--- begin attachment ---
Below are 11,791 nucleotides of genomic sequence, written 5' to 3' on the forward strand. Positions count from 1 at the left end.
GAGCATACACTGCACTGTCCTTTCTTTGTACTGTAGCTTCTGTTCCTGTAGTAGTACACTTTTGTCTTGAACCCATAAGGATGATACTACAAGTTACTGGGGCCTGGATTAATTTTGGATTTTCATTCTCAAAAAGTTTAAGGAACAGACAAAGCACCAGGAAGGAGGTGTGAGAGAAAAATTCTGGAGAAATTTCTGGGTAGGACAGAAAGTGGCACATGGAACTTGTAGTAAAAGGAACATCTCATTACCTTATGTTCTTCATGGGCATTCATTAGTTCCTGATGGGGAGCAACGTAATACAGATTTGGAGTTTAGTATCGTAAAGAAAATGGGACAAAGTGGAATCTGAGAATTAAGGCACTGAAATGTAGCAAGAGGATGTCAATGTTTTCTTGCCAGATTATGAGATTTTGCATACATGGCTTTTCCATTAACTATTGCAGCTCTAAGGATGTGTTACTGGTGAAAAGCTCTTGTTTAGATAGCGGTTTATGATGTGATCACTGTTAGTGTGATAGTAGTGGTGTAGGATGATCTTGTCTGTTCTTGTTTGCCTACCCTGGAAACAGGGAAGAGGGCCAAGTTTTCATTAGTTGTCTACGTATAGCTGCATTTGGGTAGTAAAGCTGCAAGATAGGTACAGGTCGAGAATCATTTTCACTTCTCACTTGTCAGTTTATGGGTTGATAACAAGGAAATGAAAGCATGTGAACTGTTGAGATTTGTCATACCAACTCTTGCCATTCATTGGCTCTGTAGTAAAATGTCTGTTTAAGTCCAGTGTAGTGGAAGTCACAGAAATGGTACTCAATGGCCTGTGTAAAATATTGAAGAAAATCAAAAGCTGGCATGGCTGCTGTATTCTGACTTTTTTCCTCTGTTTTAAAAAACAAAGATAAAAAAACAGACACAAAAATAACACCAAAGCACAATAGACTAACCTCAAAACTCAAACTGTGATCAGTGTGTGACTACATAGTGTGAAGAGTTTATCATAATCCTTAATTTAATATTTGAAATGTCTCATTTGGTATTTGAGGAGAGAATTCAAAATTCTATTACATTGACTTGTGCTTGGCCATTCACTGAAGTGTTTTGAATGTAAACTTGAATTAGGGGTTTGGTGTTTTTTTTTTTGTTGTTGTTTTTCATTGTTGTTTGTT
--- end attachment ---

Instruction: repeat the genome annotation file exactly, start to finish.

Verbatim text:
Below are 11,791 nucleotides of genomic sequence, written 5' to 3' on the forward strand. Positions count from 1 at the left end.
GAGCATACACTGCACTGTCCTTTCTTTGTACTGTAGCTTCTGTTCCTGTAGTAGTACACTTTTGTCTTGAACCCATAAGGATGATACTACAAGTTACTGGGGCCTGGATTAATTTTGGATTTTCATTCTCAAAAAGTTTAAGGAACAGACAAAGCACCAGGAAGGAGGTGTGAGAGAAAAATTCTGGAGAAATTTCTGGGTAGGACAGAAAGTGGCACATGGAACTTGTAGTAAAAGGAACATCTCATTACCTTATGTTCTTCATGGGCATTCATTAGTTCCTGATGGGGAGCAACGTAATACAGATTTGGAGTTTAGTATCGTAAAGAAAATGGGACAAAGTGGAATCTGAGAATTAAGGCACTGAAATGTAGCAAGAGGATGTCAATGTTTTCTTGCCAGATTATGAGATTTTGCATACATGGCTTTTCCATTAACTATTGCAGCTCTAAGGATGTGTTACTGGTGAAAAGCTCTTGTTTAGATAGCGGTTTATGATGTGATCACTGTTAGTGTGATAGTAGTGGTGTAGGATGATCTTGTCTGTTCTTGTTTGCCTACCCTGGAAACAGGGAAGAGGGCCAAGTTTTCATTAGTTGTCTACGTATAGCTGCATTTGGGTAGTAAAGCTGCAAGATAGGTACAGGTCGAGAATCATTTTCACTTCTCACTTGTCAGTTTATGGGTTGATAACAAGGAAATGAAAGCATGTGAACTGTTGAGATTTGTCATACCAACTCTTGCCATTCATTGGCTCTGTAGTAAAATGTCTGTTTAAGTCCAGTGTAGTGGAAGTCACAGAAATGGTACTCAATGGCCTGTGTAAAATATTGAAGAAAATCAAAAGCTGGCATGGCTGCTGTATTCTGACTTTTTTCCTCTGTTTTAAAAAACAAAGATAAAAAAACAGACACAAAAATAACACCAAAGCACAATAGACTAACCTCAAAACTCAAACTGTGATCAGTGTGTGACTACATAGTGTGAAGAGTTTATCATAATCCTTAATTTAATATTTGAAATGTCTCATTTGGTATTTGAGGAGAGAATTCAAAATTCTATTACATTGACTTGTGCTTGGCCATTCACTGAAGTGTTTTGAATGTAAACTTGAATTAGGGGTTTGGTGTTTTTTTTTTTGTTGTTGTTTTTCATTGTTGTTTGTT